Hezri Adnan was the leader of this site visit. He is an academic at UKM and also a visiting Fellow at The Australian National University. He said, “We are here to develop networking and collaboration within the API fellows in response to regional environmental challenges. The gathering here is to learn, document and promote local community knowledge and how they come to terms with the degradation of their traditional habitat — the water, lakes, forest and their communal life. We hope to learn from the indigenous Jakuns and then later frame an Asian perspective to mitigate these common and urgent environment issues.”

A chance to see another world

The Orang Asli’s customs and way of doing things may seem “strange” and often given the derogatory label “primitive or uncivilized” by many even today.

This is simply because many of us are not familiar with their cultures. The Orang Asli too, in return, would look at city folks and wonder why we go about doing things the way we do.

However, if we were to take the effort to get to know some Orang Asli, as friends and fellow citizens, we might perhaps see that their way makes perfectly good sense in terms of their own culture and environment.

There are three main tribal groups found in peninsular Malaysia – Negrito, Senoi, and Aboriginal Malay. They are divided into 18 sub-ethnic groups all with their own languages and customs.

Their communities of about 148,000 people make up about five per cent of the total population in Malaysia (compared this to the sizable 17 per cent of the Indigenous population of Sabah and Sarawak).  Most of them prefer to live in the forested areas but many younger ones are making their way into the cities.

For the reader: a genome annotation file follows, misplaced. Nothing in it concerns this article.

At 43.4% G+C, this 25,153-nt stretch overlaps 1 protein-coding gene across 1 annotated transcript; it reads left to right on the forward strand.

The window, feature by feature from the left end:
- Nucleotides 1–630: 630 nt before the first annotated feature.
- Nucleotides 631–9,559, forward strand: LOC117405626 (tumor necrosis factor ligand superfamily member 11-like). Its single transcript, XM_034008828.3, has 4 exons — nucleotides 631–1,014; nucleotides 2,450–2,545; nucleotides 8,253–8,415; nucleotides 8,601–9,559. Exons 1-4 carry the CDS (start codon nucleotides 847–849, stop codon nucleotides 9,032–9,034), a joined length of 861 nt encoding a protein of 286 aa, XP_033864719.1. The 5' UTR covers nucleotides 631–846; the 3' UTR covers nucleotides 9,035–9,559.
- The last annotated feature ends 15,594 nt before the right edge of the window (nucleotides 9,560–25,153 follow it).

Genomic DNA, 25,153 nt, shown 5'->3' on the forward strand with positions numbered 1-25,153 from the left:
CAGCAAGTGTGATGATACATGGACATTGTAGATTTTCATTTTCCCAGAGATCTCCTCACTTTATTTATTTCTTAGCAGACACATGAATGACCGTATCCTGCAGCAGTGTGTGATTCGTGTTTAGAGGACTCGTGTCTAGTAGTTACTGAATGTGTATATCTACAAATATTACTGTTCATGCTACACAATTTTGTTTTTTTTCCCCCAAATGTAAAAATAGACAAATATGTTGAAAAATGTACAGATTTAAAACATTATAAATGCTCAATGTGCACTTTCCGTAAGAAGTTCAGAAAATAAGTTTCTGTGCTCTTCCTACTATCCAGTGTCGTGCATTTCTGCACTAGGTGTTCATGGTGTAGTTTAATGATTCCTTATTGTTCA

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Making a life in art on Langkawi

The Langkawi art group meeting at their regular home for inspiration and aspiration.

Langkawi island is not as well-known for its artistic and cultural heritage as the Indonesian island of Bali. It also has a long way to go to catch up with the tourist industry of Phuket which is a little to the north of the Andaman sea. But what these three islands have in common is their 550 million-year-old geological heritage, their surrounding seas and unique tropical landscape and weather.

However, neither Bali nor Phuket (so far) have been awarded the geopark status by Unesco. Langkawi was given the world geopark award in 2007. With joint research between LESTARI of UKM and LADA, the island’s ecotourism concept fulfilled all the international requirements of a geopark.

Artists from all over the world have been making  their way to South-East Asia, especially Bali, for over 60 years and many never left. One of the most famous early European artists, Walter Spies (1895-1942) was living and working in Ubud, Bali, from the 1930s till his death in 1942. He and his artistic friends helped put Bali artists and art in the Western art market.